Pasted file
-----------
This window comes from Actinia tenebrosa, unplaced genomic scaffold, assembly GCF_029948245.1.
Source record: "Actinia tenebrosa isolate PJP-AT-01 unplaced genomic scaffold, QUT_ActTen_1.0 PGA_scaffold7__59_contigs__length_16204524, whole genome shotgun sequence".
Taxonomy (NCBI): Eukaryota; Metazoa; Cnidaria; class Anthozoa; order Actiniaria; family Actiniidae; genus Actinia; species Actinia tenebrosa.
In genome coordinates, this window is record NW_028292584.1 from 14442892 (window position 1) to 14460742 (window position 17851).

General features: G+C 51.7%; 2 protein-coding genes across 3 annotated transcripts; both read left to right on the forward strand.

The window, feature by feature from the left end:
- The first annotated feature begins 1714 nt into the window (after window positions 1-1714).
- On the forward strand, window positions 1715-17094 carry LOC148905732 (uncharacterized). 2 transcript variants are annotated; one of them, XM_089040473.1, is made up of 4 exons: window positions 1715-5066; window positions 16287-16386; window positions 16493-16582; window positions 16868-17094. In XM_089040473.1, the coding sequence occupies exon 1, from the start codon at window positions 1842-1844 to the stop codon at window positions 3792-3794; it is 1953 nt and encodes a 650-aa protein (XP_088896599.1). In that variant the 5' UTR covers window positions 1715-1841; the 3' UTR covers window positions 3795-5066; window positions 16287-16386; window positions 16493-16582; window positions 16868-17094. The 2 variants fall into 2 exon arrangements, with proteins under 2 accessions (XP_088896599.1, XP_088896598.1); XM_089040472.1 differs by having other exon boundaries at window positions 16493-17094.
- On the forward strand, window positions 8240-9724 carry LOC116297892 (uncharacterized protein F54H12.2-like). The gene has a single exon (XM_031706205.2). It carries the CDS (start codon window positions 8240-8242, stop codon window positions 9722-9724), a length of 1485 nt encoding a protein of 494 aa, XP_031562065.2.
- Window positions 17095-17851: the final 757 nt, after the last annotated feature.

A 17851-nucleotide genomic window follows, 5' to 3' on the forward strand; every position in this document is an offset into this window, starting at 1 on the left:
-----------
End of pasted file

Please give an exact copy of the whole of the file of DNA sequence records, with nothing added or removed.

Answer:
This window comes from Actinia tenebrosa, unplaced genomic scaffold, assembly GCF_029948245.1.
Source record: "Actinia tenebrosa isolate PJP-AT-01 unplaced genomic scaffold, QUT_ActTen_1.0 PGA_scaffold7__59_contigs__length_16204524, whole genome shotgun sequence".
Taxonomy (NCBI): Eukaryota; Metazoa; Cnidaria; class Anthozoa; order Actiniaria; family Actiniidae; genus Actinia; species Actinia tenebrosa.
In genome coordinates, this window is record NW_028292584.1 from 14442892 (window position 1) to 14460742 (window position 17851).

General features: G+C 51.7%; 2 protein-coding genes across 3 annotated transcripts; both read left to right on the forward strand.

The window, feature by feature from the left end:
- The first annotated feature begins 1714 nt into the window (after window positions 1-1714).
- On the forward strand, window positions 1715-17094 carry LOC148905732 (uncharacterized). 2 transcript variants are annotated; one of them, XM_089040473.1, is made up of 4 exons: window positions 1715-5066; window positions 16287-16386; window positions 16493-16582; window positions 16868-17094. In XM_089040473.1, the coding sequence occupies exon 1, from the start codon at window positions 1842-1844 to the stop codon at window positions 3792-3794; it is 1953 nt and encodes a 650-aa protein (XP_088896599.1). In that variant the 5' UTR covers window positions 1715-1841; the 3' UTR covers window positions 3795-5066; window positions 16287-16386; window positions 16493-16582; window positions 16868-17094. The 2 variants fall into 2 exon arrangements, with proteins under 2 accessions (XP_088896599.1, XP_088896598.1); XM_089040472.1 differs by having other exon boundaries at window positions 16493-17094.
- On the forward strand, window positions 8240-9724 carry LOC116297892 (uncharacterized protein F54H12.2-like). The gene has a single exon (XM_031706205.2). It carries the CDS (start codon window positions 8240-8242, stop codon window positions 9722-9724), a length of 1485 nt encoding a protein of 494 aa, XP_031562065.2.
- Window positions 17095-17851: the final 757 nt, after the last annotated feature.

A 17851-nucleotide genomic window follows, 5' to 3' on the forward strand; every position in this document is an offset into this window, starting at 1 on the left: